14:07 Fenech also claimed during interrogation that Schembri would go almost every day to Fenech and say that Daphne Caruana Galizia needed to be killed. But Fenech denied ever actively seeking out someone to do this, Zahra continues.
14:06 Zahra says Fenech claimed that Schembri would pass on information to him… tipping him off about phone taps on his and Melvin Theuma’s phones.
14:04 QUICK RECAP: Inspector Kurt Zahra is testifying on the statements that Yorgen Fenech had given police during his arrest back in November last year. Fenech had his request for a pardon turned down at the time and police found discrepancies between what he was telling them and information at hand.
14:02 Zahra says that when the police asked Fenech how the plan started, he told them that Keith Schembri wanted to get rid of Caruana Galizia as she was a lot of trouble. Schembri allegedly said so directly and indirectly that she had to be killed.
14:00 According to Fenech’s statement to the police, the ex-prime minister had told him that a raid was going to happen on Melvin Theuma around the beginning of summer. But Zahra adds that as far as he is aware, no raids were planned for that period.
13:59 Zahra continues that Fenech had told police he had spoken twice to former prime minister Joseph Muscat – once at Castille where he was asked about Melvin Theuma and a second time at Girgenti.
13:58 Zahra says that Fenech had explained to the police that the plan was hatched by Keith Schembri, who approached him to get Caruana Galizia murdered. “There were three persons who knew this after the murder… Joseph Muscat, Adrian Vella and Johann Cremona,” Zahra testifies about what Fenech had told investigators.
13:56 The court orders him to sit down.
13:55 Mercieca stands up and shouts: “This is not true.”
13:55 Zahra: “Yorgen Fenech did not at any point deny his involvement in the plan of this murder.”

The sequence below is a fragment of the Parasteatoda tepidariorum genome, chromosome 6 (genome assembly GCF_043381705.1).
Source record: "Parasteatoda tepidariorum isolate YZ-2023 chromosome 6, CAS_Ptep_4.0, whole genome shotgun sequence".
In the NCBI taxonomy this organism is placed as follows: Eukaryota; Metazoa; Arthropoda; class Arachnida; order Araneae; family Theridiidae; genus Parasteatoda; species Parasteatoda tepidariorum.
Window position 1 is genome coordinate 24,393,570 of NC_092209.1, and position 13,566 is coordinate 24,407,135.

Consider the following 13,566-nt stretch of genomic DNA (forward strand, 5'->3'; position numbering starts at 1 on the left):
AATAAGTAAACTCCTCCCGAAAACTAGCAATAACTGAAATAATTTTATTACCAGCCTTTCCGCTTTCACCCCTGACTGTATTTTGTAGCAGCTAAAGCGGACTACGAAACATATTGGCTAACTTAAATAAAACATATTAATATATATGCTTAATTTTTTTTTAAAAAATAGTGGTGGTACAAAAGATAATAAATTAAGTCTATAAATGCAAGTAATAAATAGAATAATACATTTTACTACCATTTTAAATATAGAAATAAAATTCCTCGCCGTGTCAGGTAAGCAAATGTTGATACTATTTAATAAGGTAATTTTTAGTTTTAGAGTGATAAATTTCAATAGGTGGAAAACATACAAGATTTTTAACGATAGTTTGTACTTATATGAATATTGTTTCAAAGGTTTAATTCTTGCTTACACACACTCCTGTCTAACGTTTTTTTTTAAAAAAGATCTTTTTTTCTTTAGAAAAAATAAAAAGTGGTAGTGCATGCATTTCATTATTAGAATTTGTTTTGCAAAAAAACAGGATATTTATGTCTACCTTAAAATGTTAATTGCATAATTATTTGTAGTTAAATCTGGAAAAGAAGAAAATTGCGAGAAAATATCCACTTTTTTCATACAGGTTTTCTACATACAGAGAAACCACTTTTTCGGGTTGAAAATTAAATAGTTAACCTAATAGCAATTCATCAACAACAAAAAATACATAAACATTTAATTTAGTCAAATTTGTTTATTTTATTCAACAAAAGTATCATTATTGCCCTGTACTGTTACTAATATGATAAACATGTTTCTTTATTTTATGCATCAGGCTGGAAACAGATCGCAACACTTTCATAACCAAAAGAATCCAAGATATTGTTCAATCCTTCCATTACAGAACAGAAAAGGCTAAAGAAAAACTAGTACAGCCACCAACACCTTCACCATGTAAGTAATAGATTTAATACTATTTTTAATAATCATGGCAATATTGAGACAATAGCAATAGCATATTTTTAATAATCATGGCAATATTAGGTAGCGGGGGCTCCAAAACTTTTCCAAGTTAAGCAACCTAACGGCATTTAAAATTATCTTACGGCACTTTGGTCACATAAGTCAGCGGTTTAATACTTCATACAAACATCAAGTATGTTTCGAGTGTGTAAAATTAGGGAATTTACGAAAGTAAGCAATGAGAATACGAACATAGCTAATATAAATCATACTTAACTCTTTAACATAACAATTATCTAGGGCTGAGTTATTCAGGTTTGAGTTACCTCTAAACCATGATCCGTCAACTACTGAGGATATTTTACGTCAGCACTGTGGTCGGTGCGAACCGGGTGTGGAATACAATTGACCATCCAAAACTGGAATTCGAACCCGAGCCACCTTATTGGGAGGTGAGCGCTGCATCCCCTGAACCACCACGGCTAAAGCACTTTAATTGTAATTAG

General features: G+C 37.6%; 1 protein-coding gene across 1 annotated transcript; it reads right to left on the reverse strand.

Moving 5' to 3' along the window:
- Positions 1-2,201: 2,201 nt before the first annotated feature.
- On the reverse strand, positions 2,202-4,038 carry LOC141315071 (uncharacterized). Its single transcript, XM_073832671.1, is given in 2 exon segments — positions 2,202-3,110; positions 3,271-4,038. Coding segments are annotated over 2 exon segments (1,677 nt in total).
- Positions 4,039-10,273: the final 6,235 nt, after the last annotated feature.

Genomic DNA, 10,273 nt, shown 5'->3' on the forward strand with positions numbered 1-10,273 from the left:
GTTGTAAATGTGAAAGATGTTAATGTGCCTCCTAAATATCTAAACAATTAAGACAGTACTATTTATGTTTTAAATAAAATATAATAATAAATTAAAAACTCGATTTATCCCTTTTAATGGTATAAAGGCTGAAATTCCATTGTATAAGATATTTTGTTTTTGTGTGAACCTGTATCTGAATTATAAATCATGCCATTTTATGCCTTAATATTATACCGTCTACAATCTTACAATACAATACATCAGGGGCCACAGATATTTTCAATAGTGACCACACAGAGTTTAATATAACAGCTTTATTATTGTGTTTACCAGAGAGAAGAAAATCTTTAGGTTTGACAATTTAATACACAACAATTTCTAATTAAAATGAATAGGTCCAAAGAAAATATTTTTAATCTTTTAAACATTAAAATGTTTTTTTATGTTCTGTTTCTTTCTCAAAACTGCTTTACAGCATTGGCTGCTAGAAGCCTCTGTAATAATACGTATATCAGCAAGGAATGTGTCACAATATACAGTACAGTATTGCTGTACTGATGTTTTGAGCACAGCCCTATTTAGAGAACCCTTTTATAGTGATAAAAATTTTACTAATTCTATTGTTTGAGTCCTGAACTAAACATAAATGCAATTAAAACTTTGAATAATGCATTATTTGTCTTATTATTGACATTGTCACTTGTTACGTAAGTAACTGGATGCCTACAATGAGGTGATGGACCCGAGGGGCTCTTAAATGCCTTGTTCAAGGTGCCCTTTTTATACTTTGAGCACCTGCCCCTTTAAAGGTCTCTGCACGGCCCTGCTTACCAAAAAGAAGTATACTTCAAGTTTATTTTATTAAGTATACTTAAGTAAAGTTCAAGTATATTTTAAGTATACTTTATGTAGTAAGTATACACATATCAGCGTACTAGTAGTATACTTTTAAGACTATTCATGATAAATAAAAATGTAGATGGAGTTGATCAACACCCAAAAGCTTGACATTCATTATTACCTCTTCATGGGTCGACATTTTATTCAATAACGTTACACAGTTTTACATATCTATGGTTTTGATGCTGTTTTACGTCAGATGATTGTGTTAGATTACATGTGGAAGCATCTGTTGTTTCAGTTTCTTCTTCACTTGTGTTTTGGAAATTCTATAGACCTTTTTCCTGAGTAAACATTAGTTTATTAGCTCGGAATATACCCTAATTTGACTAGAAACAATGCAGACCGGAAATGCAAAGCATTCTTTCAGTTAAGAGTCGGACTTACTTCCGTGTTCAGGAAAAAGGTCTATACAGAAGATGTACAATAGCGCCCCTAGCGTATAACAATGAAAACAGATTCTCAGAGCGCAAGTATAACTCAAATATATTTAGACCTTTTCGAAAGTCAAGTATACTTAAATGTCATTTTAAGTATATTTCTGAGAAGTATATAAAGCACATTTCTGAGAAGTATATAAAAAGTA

Yorgen Fenech after emerging from court at the end of last November
13:54 Zahra says Fenech’s lawyers had objected to his interrogation, arguing that the written refusal of a proklama was not there and that Arnaud should not be present. Zahra adds that Arnaud did not participate in the first interrogation. It was conducted by Zahra and a police sergeant.
13:53 Investigations revealed that discrepancies emerged between what Fenech had said and the information already at hand to the police, Zahra says.
13:51 Zahra is testifying about Fenech’s statements, which were released after his requests for a pardon were denied. Zahra says Theuma had released his statements audio-visually, but Fenech had refused to do so. Zahra says that Fenech was verbally informed that his second request for a pardon was refused.
13:50 He is explaining the phases of the criminal investigation into the homicide of Daphne Caruana Galizia. Zahra says the first phase was the arrest of the Degiorgios and Muscat, second was the arrest of Melvin Theuma and Yorgen Fenech and the third phase is currently underway.
13:43 We’re back in the courtroom. The sitting has resumed and Inspector Kurt Zahra takes the witness stand.
13:03 The court suspends the sitting for 30 minutes. Afterwards Inspector Kurt Zahra will testify.